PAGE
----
Jim Calhoun is in position to be the oldest man to lead his team to an NCAA basketball championship if Connecticut can get by Michigan State on Saturday, and the UNC/Villanova winner on Monday.
Here's a look at the pantheon of great coaches currently holding the record for oldest in their sport to win a championship.
NCAA Basketball- Phog Allen, Kansas, Age 66
Allen played under basketball inventor James Naismith, and in his 39 years at Kansas he won three National Championships. In 1952, he was 66 years old when he led the Jayhawks to the title over St. John's. More importantly, Allen is the father of March Madness, as it was his idea to have an NCAA tournament during this time of year.
NBA- Larry Brown, Detroit Pistons, Age 63
Continuing the Kansas theme, Larry Brown is the only coach to win both an NCAA title (Kansas, 1988) and NBA title as head coach, but he is also the oldest coach to win an NBA title.
Brown led the Pistons to the 2004 NBA title over the Lakers. Brown is perhaps the most well-traveled coach ever, having won over 2000 games in the NBA, ABA, and NCAA.
NCAA Football- Bobby Bowden, Florida State, Age 69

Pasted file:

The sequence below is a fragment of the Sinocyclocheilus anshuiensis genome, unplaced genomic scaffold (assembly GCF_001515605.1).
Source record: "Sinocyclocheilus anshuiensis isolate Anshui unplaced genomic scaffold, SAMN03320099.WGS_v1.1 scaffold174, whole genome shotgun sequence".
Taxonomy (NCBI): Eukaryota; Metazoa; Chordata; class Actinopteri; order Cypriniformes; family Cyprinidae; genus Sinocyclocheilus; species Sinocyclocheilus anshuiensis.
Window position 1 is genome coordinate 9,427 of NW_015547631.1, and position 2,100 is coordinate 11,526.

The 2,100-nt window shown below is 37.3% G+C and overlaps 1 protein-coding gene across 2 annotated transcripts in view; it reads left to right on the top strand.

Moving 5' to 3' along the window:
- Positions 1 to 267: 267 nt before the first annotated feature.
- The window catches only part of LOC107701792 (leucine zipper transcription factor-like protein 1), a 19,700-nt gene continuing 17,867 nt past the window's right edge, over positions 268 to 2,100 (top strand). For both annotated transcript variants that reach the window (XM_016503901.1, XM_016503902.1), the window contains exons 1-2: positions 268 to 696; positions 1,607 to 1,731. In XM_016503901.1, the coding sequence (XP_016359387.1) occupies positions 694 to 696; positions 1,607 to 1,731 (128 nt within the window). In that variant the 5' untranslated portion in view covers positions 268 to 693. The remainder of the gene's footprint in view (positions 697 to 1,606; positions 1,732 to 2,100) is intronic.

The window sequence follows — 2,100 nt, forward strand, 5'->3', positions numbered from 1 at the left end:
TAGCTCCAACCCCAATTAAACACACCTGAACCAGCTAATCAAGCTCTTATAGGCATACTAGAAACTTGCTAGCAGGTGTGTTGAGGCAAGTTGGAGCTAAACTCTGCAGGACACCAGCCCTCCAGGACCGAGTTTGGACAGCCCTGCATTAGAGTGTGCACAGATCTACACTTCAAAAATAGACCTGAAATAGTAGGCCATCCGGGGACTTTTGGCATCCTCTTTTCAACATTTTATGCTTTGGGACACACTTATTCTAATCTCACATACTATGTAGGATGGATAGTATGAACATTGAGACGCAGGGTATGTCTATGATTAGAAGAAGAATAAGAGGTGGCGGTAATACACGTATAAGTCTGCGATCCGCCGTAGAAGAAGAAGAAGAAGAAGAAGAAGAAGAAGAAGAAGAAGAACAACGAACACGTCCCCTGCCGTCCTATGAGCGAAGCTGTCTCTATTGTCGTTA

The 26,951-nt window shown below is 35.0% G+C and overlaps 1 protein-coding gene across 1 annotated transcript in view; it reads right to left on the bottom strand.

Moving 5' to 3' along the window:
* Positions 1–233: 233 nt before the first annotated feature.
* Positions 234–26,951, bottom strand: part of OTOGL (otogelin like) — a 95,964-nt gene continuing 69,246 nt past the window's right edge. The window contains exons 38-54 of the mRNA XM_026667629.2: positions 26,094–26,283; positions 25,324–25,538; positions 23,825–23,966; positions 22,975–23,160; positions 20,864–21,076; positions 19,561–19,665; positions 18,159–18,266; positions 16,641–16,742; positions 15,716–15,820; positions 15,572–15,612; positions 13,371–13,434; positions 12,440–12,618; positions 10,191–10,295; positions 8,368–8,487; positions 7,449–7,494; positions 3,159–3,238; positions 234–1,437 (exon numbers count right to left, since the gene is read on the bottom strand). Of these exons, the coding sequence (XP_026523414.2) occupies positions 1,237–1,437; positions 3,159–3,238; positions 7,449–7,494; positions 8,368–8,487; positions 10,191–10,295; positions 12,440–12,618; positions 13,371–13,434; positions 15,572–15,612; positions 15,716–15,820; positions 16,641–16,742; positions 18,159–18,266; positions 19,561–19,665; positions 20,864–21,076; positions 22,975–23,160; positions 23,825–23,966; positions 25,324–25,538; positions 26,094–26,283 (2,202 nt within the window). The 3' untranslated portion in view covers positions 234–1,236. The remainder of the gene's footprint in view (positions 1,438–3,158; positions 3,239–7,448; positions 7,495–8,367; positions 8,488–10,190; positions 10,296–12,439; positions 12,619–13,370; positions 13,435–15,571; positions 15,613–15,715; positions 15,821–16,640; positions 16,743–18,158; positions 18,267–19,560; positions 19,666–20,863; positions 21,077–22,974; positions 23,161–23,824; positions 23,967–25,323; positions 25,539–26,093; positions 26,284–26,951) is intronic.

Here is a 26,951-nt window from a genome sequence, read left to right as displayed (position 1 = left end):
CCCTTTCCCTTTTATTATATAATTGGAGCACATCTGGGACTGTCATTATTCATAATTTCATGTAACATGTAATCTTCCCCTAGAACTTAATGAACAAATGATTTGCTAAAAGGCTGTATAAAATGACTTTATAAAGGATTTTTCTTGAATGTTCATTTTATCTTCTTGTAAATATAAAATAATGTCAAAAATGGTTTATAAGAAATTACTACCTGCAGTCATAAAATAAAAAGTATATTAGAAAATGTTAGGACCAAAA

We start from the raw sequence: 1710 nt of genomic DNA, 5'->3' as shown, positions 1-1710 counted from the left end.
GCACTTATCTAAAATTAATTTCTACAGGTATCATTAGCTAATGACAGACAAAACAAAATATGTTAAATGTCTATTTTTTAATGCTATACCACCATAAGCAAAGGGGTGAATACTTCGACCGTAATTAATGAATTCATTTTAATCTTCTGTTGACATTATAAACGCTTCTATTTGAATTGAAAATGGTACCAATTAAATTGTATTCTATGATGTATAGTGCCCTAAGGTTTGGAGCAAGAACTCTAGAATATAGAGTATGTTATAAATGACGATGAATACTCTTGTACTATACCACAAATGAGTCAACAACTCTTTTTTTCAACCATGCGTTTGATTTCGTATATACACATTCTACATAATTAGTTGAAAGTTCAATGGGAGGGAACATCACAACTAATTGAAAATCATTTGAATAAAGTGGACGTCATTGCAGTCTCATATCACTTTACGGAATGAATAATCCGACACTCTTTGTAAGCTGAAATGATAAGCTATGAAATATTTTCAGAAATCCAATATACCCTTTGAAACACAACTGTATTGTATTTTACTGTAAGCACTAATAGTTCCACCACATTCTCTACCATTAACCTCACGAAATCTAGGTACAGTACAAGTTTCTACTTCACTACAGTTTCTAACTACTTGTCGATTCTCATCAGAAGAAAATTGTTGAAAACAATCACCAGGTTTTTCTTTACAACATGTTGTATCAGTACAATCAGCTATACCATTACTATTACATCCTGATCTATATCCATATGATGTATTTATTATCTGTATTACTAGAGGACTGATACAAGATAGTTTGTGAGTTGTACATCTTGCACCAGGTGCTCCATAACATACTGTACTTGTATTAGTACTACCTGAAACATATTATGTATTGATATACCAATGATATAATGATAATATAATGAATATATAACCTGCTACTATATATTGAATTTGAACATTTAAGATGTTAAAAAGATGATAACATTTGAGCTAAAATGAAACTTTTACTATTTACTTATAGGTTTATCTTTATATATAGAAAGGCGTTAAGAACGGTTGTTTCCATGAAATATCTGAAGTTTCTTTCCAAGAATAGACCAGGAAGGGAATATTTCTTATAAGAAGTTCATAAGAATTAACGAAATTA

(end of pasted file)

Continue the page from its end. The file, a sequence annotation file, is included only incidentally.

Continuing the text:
Not a surprise. Bobby Bowden won his last National Championship in 1999 after winning the Sugar Bowl versus Virginia Tech. A decade later, he's still coaching (or at least has the job title of head coach) and chases Joe Paterno on the all-time wins list.
NFL- George Halas, Chicago Bears, Age 68
Although Dick Vermeil is the oldest coach to win a Super Bowl (age 63 when the Rams edged the Titans in Super Bowl XLII), no coach in NFL history was older at the time of a championship than George "Papa Bear" Halas.
The year 1963 saw the Bears defeat the Giants at Wrigley Field, winning their first championship since 1946. Halas also holds the distinction as the oldest to coach in the NFL, coaching his last game at age 72.
NHL- Scotty Bowman, Detroit Red Wings, Age 68
Bowman won the last of his record nine Stanley Cups as head coach in 2002. Following the game, Bowman skated around the ice with the cup capping off his retirement with a record 1244 wins.
MLB- Jack McKeon, Florida Marlins, Age 72
The true old man of the group, McKeon won the 2003 World Series with the Florida Marlins. He took over after the managerial reigns, beginning the 39th game of the season and replaced Jeff Torborg. McKeon would go on to coach two more years, retiring at age 74.